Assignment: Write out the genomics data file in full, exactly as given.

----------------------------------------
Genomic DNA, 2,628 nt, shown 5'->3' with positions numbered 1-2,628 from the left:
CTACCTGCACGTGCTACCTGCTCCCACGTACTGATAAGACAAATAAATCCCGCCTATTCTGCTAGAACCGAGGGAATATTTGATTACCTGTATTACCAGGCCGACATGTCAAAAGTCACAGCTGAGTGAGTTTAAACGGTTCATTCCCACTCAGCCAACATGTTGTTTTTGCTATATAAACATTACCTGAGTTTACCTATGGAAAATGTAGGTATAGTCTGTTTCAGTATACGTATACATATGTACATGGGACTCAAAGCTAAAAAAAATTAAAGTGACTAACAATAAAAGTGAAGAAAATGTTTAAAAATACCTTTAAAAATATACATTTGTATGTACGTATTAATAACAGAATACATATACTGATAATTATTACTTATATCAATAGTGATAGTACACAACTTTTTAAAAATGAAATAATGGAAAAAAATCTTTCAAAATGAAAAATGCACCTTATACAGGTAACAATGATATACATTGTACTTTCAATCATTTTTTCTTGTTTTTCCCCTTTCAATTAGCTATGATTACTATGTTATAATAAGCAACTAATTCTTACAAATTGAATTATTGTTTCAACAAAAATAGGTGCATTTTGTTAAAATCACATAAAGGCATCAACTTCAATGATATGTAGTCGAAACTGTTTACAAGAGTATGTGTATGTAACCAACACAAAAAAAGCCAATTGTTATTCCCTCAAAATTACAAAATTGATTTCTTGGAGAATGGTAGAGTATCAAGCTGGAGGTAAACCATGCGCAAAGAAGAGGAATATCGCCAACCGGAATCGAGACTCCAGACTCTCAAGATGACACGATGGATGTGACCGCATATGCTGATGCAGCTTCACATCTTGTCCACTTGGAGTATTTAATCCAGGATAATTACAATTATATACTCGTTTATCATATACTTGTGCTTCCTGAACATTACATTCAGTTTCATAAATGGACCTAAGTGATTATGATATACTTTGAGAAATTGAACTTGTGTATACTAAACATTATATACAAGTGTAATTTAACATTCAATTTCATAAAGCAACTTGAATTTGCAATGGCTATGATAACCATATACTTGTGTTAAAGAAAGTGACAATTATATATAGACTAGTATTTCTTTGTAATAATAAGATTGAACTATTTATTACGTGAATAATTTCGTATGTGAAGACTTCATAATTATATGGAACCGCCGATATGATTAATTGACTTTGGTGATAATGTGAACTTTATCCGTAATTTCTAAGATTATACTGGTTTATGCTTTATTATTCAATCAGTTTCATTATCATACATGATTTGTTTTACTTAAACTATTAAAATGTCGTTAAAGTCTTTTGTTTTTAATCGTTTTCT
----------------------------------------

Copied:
Genomic DNA, 2,628 nt, shown 5'->3' with positions numbered 1-2,628 from the left:
CTACCTGCACGTGCTACCTGCTCCCACGTACTGATAAGACAAATAAATCCCGCCTATTCTGCTAGAACCGAGGGAATATTTGATTACCTGTATTACCAGGCCGACATGTCAAAAGTCACAGCTGAGTGAGTTTAAACGGTTCATTCCCACTCAGCCAACATGTTGTTTTTGCTATATAAACATTACCTGAGTTTACCTATGGAAAATGTAGGTATAGTCTGTTTCAGTATACGTATACATATGTACATGGGACTCAAAGCTAAAAAAAATTAAAGTGACTAACAATAAAAGTGAAGAAAATGTTTAAAAATACCTTTAAAAATATACATTTGTATGTACGTATTAATAACAGAATACATATACTGATAATTATTACTTATATCAATAGTGATAGTACACAACTTTTTAAAAATGAAATAATGGAAAAAAATCTTTCAAAATGAAAAATGCACCTTATACAGGTAACAATGATATACATTGTACTTTCAATCATTTTTTCTTGTTTTTCCCCTTTCAATTAGCTATGATTACTATGTTATAATAAGCAACTAATTCTTACAAATTGAATTATTGTTTCAACAAAAATAGGTGCATTTTGTTAAAATCACATAAAGGCATCAACTTCAATGATATGTAGTCGAAACTGTTTACAAGAGTATGTGTATGTAACCAACACAAAAAAAGCCAATTGTTATTCCCTCAAAATTACAAAATTGATTTCTTGGAGAATGGTAGAGTATCAAGCTGGAGGTAAACCATGCGCAAAGAAGAGGAATATCGCCAACCGGAATCGAGACTCCAGACTCTCAAGATGACACGATGGATGTGACCGCATATGCTGATGCAGCTTCACATCTTGTCCACTTGGAGTATTTAATCCAGGATAATTACAATTATATACTCGTTTATCATATACTTGTGCTTCCTGAACATTACATTCAGTTTCATAAATGGACCTAAGTGATTATGATATACTTTGAGAAATTGAACTTGTGTATACTAAACATTATATACAAGTGTAATTTAACATTCAATTTCATAAAGCAACTTGAATTTGCAATGGCTATGATAACCATATACTTGTGTTAAAGAAAGTGACAATTATATATAGACTAGTATTTCTTTGTAATAATAAGATTGAACTATTTATTACGTGAATAATTTCGTATGTGAAGACTTCATAATTATATGGAACCGCCGATATGATTAATTGACTTTGGTGATAATGTGAACTTTATCCGTAATTTCTAAGATTATACTGGTTTATGCTTTATTATTCAATCAGTTTCATTATCATACATGATTTGTTTTACTTAAACTATTAAAATGTCGTTAAAGTCTTTTGTTTTTAATCGTTTTCT